"The reason behind increasing call rates is that none of the players has a serious incentive to lower prices. The intensity of competition has come down after many players left the Indian market following cancellation of some licences after 2G scam," Mahesh Uppal, director, Com First telecom consultancy, told IANS.
Now the telecom players are concentrating more on usage and not on the number of subscribers. "Certainly not on the number of SIM cards they are selling," Uppal added.
Earlier this month, Reliance Communications raised call rates by 20-30 percent across India. Bharti Airtel did away with its promotional offers in January. But Idea Cellular does not plan anything of that sort yet, said Rajat Mukarji, chief corporate officer of the company.
"The cost of spectrum has gone up. The cost of providing services has gone up. The companies are not trying to undercut one another despite being competitors. The problem seems common to all the telecom operators. The competitive market is still sufficiently competitive to deter collusion," Uppal added.
According to Romal Shetty, head (telecom) for KPMG in India, rates in the country "are the lowest in the world. The quarter-on-quarter results of the telecom companies show that they are clocking lower margins. The EBITDA (Earnings Before Interest Depriciation and Amortisation) margins are under pressure. Lowering prices does not result in a competitive advantage. The companies are struggling to survive."
He opined that even if the telecom operators increase prices by 10-20 percent, this will not hugely impact their businesses.
"Continuously lowering prices was proving to be counter-productive. Even the quality of customer service was going down. At times, it is important to apply some checks and balances as well," Shetty told IANS.
Rishi Tejpal, Principal Research Analyst, CSP Business Strategy, Gartner Technology & Service Provider Research, said telecom companies in India have seen constant declining margins in the last few quarters. The Average Revenue Per User (ARPU) in India is among the lowest in the world.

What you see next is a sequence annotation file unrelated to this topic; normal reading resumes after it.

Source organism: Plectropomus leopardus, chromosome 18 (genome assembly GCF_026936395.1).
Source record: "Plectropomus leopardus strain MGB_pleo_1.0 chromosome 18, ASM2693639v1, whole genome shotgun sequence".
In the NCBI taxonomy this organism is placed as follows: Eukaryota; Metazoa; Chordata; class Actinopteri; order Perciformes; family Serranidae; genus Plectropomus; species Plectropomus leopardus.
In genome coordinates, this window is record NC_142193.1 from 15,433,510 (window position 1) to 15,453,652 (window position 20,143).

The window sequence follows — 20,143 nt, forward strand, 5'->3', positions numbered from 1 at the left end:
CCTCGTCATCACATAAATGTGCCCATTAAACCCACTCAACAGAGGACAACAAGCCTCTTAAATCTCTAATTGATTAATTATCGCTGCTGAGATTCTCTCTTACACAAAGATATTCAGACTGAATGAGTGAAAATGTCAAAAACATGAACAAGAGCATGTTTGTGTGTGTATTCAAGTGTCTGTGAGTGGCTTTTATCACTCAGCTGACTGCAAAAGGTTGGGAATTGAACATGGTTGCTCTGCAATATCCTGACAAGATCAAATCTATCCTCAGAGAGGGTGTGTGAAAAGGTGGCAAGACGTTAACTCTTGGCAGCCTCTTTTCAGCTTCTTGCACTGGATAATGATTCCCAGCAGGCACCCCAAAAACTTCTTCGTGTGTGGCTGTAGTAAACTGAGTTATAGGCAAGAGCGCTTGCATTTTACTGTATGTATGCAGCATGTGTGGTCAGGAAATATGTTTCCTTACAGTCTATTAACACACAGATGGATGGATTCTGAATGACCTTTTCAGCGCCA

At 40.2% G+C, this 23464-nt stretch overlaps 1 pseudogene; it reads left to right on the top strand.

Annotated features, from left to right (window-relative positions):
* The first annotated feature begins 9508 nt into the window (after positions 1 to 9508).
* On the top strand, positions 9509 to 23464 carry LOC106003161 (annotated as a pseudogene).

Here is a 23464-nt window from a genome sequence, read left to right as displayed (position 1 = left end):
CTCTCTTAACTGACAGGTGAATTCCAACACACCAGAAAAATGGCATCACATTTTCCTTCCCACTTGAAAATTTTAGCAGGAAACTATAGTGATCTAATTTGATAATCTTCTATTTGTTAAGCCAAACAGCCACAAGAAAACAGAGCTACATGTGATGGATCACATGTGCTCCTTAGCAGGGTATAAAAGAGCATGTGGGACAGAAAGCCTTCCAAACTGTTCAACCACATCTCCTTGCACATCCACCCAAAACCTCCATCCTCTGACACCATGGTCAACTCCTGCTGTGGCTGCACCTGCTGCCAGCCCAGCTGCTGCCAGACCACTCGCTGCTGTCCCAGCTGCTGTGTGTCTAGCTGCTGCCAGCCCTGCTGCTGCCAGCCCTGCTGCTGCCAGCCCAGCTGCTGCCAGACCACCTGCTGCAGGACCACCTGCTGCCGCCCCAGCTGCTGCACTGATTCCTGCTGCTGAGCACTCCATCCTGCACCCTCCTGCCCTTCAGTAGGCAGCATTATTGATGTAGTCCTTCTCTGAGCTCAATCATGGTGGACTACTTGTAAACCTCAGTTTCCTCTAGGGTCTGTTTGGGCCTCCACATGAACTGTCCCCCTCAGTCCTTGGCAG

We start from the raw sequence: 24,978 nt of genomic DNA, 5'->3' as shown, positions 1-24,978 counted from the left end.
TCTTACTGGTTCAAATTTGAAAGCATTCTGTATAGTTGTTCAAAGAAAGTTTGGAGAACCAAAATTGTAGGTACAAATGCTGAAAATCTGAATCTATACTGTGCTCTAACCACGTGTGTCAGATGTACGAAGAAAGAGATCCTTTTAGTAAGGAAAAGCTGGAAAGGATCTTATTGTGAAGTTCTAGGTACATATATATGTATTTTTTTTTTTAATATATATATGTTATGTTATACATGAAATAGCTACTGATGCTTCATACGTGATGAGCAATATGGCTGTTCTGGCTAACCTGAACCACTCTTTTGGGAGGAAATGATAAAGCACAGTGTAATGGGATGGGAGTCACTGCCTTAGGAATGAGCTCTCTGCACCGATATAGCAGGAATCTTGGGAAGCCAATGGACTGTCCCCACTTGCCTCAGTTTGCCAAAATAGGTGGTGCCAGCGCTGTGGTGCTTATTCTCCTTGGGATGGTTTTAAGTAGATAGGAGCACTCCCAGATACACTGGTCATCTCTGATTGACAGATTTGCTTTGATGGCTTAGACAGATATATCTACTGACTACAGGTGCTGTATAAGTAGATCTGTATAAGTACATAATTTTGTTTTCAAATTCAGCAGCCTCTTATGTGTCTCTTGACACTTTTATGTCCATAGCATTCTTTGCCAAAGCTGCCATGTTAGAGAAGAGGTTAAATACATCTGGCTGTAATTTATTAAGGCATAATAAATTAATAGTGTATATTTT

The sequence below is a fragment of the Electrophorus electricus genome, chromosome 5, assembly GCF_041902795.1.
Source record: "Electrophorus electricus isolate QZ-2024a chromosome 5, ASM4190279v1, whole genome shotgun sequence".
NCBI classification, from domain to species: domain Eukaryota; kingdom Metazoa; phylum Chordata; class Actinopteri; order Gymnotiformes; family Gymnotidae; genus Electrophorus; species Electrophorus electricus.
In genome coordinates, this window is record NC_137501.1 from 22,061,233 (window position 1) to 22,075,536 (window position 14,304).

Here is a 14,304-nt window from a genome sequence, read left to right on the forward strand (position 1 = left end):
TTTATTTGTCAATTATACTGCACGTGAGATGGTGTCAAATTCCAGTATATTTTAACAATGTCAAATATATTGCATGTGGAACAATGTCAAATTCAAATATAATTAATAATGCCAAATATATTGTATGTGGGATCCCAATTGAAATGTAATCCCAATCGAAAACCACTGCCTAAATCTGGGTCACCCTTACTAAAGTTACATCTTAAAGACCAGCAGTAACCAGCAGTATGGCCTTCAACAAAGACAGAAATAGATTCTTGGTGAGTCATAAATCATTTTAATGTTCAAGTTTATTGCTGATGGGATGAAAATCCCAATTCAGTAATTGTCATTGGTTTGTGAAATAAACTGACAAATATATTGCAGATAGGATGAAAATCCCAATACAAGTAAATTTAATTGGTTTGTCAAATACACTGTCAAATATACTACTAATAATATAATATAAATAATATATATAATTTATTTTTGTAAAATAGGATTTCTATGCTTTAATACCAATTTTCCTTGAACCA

On hiking call rates, he said: "This step has been taken to rationalize margins. The operators had been thinking about this for quite some time; now they have put this into action as they are now left with no other options, considering the increasing costs and declining margins."
Even Reliance Communications, while increasing prices, said in a statement that the Indian telecom industry was now heading for a consolidation phase, with smaller operators shutting down or scaling down their operations and easing off hyper-competitive pressures. This will help the pricing power move back to serious, long-term and pan-India operators and positively impact profitability.
Tejpal said rising call rates are usually linked with declining usage and thus the impact on ARPU (average revenue per user) might not be significant. But average revenue per minute will be impacted and it will go up, he added.
"It is too early to say whether ARPU will actually go up or go down, but the average revenue per minute will definitely increase. It will take atleast another quarter or so to see whether it is impacting an operator's revenue. Some of the operators have not directly increased rates but have reduced freebies and promotional offers, which will make the average user to pay nearly 20-30 percent more," Tejpal added.
(Aparajita Gupta can be contacted at firstname.lastname@example.org)